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What We Get Wrong About Leadership Roles, According to an Expert

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Stephanie Nuzzo – Lifehacker

February 22, 2023

What makes a good leader? And not just in the formal sense. How does someone lead successfully in any setting, personal or professional? These questions are asked incredibly often, and people will have varying views on what the ‘right’ answer may be, but few of us have dedicated as much time and thought to the concept of leadership as Dr Kirstin Ferguson.

The former ABC Board Chair and UQP Adjunct Professor is a bonafide expert in the space.

To start, Ferguson has a PhD in leadership. But more than that, she has a three-decade-long career as a leader behind her, and she has written an entire book on the topic – for which she consulted a range of established leaders, ranging from the likes of Benjamin Law to Nyadol Nyuon.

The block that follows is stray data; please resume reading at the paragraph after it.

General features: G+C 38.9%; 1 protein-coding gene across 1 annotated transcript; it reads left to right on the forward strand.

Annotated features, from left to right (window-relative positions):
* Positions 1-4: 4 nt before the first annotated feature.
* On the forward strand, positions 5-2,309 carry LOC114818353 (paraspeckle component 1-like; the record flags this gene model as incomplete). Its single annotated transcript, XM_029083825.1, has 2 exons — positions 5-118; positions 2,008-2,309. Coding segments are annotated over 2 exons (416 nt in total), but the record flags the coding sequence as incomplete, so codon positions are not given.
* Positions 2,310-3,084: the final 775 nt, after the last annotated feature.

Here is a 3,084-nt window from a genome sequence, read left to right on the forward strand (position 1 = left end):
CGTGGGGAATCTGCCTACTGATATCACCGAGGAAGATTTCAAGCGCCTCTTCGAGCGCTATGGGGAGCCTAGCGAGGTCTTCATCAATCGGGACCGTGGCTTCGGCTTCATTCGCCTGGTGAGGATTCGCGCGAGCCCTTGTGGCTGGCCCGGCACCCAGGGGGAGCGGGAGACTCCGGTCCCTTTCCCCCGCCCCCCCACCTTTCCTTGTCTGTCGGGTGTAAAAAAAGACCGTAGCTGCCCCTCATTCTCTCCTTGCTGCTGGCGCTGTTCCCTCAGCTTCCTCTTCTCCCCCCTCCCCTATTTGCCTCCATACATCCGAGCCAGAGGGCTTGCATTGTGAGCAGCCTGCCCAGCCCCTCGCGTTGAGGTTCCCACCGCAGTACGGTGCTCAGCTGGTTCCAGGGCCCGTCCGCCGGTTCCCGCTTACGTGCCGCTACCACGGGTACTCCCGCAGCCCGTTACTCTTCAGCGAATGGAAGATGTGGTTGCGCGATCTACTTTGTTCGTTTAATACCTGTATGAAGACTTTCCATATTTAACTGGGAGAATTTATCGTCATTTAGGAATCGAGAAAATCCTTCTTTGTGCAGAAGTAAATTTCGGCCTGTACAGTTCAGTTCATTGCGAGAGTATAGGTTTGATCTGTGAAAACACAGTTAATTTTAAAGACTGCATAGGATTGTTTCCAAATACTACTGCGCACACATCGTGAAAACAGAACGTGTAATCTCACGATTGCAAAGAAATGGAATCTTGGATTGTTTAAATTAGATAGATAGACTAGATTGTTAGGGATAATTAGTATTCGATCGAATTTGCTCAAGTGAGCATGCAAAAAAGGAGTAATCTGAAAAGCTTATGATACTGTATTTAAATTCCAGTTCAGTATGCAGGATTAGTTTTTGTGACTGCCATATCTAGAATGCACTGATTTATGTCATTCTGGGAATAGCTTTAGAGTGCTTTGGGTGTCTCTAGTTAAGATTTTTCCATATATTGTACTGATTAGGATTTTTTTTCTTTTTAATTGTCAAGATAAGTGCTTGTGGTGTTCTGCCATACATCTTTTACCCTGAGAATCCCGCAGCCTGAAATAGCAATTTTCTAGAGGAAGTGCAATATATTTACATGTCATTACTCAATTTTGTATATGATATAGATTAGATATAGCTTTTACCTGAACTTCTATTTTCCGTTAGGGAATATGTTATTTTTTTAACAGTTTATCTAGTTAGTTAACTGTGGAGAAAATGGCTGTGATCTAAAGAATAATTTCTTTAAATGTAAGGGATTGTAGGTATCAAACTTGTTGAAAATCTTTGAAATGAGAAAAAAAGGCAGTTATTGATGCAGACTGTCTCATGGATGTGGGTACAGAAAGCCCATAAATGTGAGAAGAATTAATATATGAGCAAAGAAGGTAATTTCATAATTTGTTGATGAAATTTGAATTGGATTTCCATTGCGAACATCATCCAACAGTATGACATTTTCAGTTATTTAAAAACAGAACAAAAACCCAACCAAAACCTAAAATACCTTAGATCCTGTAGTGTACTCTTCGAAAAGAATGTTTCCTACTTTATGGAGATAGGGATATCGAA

Following the release of Ferguson’s latest book, Head and Heart: The Art of Modern Leadership, Lifehacker Australia chatted with the author about what successful leading looks like today.

What do you picture when you think of a leader?

Kicking off our discussion, I asked Ferguson about modern perceptions of leadership and how she feels that has developed in recent years.

She responded by, unsurprisingly, highlighting that historically, leaders “tended to be men,” which naturally shaped the way we pictured this kind of role. But this has since changed. And we’re (hopefully) getting better at recognising that leadership positions of all kinds exist.